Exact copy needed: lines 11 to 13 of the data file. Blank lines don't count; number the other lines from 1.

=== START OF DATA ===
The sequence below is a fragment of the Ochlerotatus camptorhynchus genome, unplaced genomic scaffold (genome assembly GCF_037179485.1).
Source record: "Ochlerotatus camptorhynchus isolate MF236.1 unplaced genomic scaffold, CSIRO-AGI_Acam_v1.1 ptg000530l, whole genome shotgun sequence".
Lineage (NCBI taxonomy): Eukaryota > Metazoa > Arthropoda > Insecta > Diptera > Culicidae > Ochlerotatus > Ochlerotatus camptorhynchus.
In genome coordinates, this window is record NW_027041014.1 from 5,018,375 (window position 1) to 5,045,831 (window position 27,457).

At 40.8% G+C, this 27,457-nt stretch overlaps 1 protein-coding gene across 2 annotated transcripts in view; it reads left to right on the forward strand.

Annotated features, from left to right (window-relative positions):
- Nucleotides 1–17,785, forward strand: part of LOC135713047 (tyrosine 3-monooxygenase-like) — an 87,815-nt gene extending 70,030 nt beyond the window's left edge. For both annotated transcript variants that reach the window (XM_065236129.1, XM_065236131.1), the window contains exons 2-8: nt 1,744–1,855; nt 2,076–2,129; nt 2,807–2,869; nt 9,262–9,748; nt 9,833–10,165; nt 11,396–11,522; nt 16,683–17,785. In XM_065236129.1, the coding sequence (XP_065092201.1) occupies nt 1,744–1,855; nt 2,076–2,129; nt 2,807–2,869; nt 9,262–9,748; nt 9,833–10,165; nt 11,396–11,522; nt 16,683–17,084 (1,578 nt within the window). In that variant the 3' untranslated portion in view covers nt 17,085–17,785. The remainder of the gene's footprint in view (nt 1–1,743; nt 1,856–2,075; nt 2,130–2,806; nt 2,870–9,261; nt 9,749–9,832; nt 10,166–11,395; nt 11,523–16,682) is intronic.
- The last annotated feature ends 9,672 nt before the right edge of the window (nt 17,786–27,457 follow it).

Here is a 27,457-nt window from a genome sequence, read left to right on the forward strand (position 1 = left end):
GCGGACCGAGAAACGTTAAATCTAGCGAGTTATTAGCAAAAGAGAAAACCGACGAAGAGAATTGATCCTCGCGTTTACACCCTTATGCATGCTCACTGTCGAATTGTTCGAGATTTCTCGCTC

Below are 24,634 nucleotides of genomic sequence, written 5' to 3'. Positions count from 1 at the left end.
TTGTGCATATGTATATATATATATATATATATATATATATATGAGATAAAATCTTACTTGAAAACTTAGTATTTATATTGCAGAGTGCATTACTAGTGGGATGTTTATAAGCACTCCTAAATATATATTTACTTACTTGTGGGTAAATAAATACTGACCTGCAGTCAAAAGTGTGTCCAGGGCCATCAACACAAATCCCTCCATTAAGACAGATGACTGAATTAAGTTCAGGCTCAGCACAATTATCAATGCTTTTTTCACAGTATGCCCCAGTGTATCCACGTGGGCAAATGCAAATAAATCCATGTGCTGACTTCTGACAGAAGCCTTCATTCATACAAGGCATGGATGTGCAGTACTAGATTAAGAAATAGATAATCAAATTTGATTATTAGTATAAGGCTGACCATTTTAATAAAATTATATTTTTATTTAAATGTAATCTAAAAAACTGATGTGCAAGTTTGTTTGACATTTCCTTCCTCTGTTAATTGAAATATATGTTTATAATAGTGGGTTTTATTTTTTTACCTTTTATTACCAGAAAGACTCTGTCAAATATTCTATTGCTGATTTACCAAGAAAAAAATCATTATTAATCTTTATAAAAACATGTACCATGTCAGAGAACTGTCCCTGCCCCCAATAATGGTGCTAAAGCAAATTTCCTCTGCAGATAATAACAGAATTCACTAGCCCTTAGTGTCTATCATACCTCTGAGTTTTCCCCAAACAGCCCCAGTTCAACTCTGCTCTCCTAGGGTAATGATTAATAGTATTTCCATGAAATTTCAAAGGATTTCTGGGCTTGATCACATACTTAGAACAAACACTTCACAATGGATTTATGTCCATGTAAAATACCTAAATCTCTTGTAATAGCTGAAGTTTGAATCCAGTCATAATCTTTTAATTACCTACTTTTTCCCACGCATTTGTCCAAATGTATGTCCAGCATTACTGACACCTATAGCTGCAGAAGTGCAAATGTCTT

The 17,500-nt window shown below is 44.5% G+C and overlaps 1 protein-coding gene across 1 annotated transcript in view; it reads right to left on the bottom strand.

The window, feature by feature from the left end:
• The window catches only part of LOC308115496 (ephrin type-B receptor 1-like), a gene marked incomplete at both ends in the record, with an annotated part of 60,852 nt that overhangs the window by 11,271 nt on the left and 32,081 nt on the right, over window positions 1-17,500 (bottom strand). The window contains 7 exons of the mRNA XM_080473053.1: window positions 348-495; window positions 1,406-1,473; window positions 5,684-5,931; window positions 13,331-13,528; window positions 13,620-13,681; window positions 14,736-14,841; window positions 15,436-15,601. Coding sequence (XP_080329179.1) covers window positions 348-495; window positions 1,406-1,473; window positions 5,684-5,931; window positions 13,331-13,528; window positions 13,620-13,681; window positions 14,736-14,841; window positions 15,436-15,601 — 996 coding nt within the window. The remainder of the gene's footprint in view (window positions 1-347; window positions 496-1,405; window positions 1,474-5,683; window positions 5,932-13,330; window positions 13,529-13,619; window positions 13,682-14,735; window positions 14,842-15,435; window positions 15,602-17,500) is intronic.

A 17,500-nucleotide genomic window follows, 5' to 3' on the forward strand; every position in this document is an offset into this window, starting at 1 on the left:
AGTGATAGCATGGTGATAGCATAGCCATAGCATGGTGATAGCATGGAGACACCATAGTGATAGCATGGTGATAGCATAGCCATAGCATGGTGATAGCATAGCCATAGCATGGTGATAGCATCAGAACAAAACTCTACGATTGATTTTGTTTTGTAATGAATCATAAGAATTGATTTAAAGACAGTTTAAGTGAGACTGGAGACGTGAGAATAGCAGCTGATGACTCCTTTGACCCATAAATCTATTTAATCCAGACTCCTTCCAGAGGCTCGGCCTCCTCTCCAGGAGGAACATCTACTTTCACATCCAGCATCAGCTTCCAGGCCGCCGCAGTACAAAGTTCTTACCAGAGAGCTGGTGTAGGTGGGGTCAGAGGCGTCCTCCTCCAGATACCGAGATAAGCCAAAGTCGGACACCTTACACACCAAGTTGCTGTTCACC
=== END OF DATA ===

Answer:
Below are 24,634 nucleotides of genomic sequence, written 5' to 3'. Positions count from 1 at the left end.
TTGTGCATATGTATATATATATATATATATATATATATATATGAGATAAAATCTTACTTGAAAACTTAGTATTTATATTGCAGAGTGCATTACTAGTGGGATGTTTATAAGCACTCCTAAATATATATTTACTTACTTGTGGGTAAATAAATACTGACCTGCAGTCAAAAGTGTGTCCAGGGCCATCAACACAAATCCCTCCATTAAGACAGATGACTGAATTAAGTTCAGGCTCAGCACAATTATCAATGCTTTTTTCACAGTATGCCCCAGTGTATCCACGTGGGCAAATGCAAATAAATCCATGTGCTGACTTCTGACAGAAGCCTTCATTCATACAAGGCATGGATGTGCAGTACTAGATTAAGAAATAGATAATCAAATTTGATTATTAGTATAAGGCTGACCATTTTAATAAAATTATATTTTTATTTAAATGTAATCTAAAAAACTGATGTGCAAGTTTGTTTGACATTTCCTTCCTCTGTTAATTGAAATATATGTTTATAATAGTGGGTTTTATTTTTTTACCTTTTATTACCAGAAAGACTCTGTCAAATATTCTATTGCTGATTTACCAAGAAAAAAATCATTATTAATCTTTATAAAAACATGTACCATGTCAGAGAACTGTCCCTGCCCCCAATAATGGTGCTAAAGCAAATTTCCTCTGCAGATAATAACAGAATTCACTAGCCCTTAGTGTCTATCATACCTCTGAGTTTTCCCCAAACAGCCCCAGTTCAACTCTGCTCTCCTAGGGTAATGATTAATAGTATTTCCATGAAATTTCAAAGGATTTCTGGGCTTGATCACATACTTAGAACAAACACTTCACAATGGATTTATGTCCATGTAAAATACCTAAATCTCTTGTAATAGCTGAAGTTTGAATCCAGTCATAATCTTTTAATTACCTACTTTTTCCCACGCATTTGTCCAAATGTATGTCCAGCATTACTGACACCTATAGCTGCAGAAGTGCAAATGTCTT

The 17,500-nt window shown below is 44.5% G+C and overlaps 1 protein-coding gene across 1 annotated transcript in view; it reads right to left on the bottom strand.